Sao Tome and Principe: Sao Tome votes in presidential poll
Sao Tome votes in presidential poll
Residents of the Sao Tome and Principe voted Sunday to pick the next president for the tiny, impoverished west African archipelago, plagued by chronic instability.
Favourite among the 10 candidates on the ballot is former strongman Manuel Pinto da Costa, who played a crucial role in the quest for independence from Portugal.
After independence was achieved in 1975, Pinto da Costa led the country until 1990, ruling it as a communist one-party state.
Voting was scheduled to start at 0700 (local and GMT), but there were brief delays at several polling stations, an AFP correspondent and local media reported.
Army and roughly 200 police were deployed around the island to monitor the vote, which was running smoothly, local media said, although two small villages blocked their polling stations from opening as a gesture of protest.
Residents in the tiny, western Santa Catarina village put stones on the road to prevent electoral officials from arriving, citing the lack of a phone network as their grievance, national radio said.
In Capela, a central village of 2,000 residents, some staged a minor protest over poor water supply.
At his final campaign rally on Friday, Pinto da Costa told supporters he was confident of a first round win.
Since stepping down in 1990, Pinto da Costa has twice failed to get elected.
Another leading contender is 70-year-old Evaristo de Carvalho, who has served twice as prime minister and is currently the president of the national assembly.
Former journalist turned successful businessman Aurelio Martins is also seen as a strong challenger.
He is the official candidate of the Movement for the Liberation of Sao Tome and Principe/Social Democratic Party which Pinto da Costa co-founded.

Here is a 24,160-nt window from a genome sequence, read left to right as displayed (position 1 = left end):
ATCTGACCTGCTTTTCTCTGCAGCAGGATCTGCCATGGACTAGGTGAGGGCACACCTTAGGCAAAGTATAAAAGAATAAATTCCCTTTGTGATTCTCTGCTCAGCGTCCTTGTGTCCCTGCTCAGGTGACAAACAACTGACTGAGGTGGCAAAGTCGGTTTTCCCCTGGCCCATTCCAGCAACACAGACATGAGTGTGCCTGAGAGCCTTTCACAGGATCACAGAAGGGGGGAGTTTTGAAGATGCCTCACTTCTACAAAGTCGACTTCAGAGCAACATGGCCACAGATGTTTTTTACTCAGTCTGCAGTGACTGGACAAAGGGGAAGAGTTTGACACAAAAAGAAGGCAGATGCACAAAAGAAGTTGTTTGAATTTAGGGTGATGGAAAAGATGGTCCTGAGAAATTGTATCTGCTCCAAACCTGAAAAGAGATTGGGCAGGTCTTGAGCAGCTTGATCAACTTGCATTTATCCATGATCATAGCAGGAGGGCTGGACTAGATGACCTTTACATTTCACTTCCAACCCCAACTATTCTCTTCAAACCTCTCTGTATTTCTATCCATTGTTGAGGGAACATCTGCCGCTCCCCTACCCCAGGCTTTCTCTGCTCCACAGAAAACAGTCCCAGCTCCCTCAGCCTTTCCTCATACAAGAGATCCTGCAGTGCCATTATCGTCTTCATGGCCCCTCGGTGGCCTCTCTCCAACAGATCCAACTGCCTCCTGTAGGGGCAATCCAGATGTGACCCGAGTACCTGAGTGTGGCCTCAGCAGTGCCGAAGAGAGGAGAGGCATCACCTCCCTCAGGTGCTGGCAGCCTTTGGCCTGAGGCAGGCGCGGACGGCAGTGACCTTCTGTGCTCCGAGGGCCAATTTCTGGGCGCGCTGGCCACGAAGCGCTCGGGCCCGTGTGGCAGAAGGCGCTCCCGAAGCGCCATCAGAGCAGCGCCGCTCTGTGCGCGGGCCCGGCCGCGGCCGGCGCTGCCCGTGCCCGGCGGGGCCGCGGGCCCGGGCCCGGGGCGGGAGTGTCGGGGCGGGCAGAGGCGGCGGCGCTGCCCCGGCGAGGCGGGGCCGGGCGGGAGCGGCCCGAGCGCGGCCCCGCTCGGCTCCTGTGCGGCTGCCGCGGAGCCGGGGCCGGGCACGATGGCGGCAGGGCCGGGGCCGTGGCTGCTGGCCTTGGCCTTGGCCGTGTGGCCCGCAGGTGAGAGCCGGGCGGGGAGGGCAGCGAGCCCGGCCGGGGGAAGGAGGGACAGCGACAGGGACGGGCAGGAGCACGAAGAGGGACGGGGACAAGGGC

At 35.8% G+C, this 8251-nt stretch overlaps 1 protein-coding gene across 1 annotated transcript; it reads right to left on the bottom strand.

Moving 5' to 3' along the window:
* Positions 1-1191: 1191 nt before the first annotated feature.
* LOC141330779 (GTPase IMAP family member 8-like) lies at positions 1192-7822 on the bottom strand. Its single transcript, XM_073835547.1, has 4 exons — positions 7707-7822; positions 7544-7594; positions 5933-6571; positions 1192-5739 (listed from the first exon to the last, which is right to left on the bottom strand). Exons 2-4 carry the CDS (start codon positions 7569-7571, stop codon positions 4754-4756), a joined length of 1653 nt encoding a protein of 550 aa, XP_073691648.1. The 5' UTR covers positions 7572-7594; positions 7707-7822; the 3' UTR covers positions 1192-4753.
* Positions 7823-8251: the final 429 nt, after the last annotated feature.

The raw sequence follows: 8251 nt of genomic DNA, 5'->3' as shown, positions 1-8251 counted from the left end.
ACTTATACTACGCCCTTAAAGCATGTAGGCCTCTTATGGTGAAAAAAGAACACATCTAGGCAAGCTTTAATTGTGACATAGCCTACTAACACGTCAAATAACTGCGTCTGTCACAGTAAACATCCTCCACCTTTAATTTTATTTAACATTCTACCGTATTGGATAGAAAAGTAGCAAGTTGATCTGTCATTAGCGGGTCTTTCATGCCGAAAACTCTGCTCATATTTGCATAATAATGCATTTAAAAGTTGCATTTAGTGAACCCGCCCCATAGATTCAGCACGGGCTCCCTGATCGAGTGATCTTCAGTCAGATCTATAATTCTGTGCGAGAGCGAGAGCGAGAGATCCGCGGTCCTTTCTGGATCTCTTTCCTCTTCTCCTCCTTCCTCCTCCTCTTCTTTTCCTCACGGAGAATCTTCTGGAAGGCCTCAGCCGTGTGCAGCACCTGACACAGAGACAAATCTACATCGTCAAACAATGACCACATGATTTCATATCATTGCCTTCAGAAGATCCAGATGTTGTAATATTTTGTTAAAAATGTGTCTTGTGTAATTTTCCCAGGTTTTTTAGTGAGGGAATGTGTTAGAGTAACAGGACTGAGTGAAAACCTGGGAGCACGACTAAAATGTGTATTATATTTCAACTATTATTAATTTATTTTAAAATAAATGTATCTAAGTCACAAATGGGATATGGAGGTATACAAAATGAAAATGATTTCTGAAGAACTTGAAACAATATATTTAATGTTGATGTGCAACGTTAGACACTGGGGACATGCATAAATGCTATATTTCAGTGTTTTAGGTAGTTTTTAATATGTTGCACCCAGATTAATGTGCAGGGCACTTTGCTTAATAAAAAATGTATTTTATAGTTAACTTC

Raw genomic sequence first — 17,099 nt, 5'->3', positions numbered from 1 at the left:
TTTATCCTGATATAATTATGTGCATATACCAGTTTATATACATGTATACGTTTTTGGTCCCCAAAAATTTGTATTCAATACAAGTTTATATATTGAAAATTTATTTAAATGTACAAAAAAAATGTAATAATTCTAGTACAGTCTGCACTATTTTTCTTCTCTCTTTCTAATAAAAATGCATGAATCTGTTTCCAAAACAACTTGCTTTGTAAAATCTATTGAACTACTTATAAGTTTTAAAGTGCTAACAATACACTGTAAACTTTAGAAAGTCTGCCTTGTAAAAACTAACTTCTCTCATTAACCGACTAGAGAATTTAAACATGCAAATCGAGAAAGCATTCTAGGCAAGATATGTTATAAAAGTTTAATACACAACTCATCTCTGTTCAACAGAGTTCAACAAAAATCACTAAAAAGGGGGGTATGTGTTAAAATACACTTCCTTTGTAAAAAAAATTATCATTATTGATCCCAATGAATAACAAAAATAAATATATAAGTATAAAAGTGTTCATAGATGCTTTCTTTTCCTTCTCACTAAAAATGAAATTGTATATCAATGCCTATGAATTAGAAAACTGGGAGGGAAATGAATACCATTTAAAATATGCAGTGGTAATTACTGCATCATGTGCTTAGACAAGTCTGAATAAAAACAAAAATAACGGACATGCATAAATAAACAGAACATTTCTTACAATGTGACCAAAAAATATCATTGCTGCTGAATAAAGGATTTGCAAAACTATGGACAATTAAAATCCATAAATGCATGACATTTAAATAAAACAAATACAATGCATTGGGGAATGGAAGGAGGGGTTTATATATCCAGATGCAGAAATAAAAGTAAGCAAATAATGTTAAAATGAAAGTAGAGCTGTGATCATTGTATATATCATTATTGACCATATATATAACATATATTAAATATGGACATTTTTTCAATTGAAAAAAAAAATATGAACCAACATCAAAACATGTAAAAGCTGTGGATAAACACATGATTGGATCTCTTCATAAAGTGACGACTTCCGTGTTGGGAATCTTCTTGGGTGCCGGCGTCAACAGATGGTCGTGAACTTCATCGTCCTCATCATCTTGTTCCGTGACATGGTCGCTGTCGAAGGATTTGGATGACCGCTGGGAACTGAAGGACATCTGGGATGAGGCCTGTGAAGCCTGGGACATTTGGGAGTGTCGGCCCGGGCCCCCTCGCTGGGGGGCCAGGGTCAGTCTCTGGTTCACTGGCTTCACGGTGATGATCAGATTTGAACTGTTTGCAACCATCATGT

Former prime minister Maria das Neves and the country's first female defence minister, Elsa Pinto, are also in the running, both as independent candidates.
There are five other minor candidates on the ballot.
Pinto da Costa's critics charge him with having presided over an oppressive dictatorship, but his campaign pledge to root out corruption seems to have engaged voters.
Island residents are anxious for stability in a country that has seen 18 different prime ministers since the end of the one-party system in 1990 and with 54 percent of the country's 200,000 people described as poor by the UN Development Programme (UNDP).
Many are impatient for the country to start exploiting its oil resources, although diplomatic sources have said commercial production could begin in 2014.
Located near the Equator northwest of Gabon, Sao Tome and Principe is one of the world's poorest countries: foreign aid makes up about 80 percent of its budget.
A total of 92,000 voters have registered to decide who replaces outgoing president Fradique de Menezes, who is not eligible to run again after having completed his second five-year term.
Voting closes at 6:00 pm, with the first results expected later Sunday. If no candidate wins an absolute majority, the election will go to a second round on July 24.
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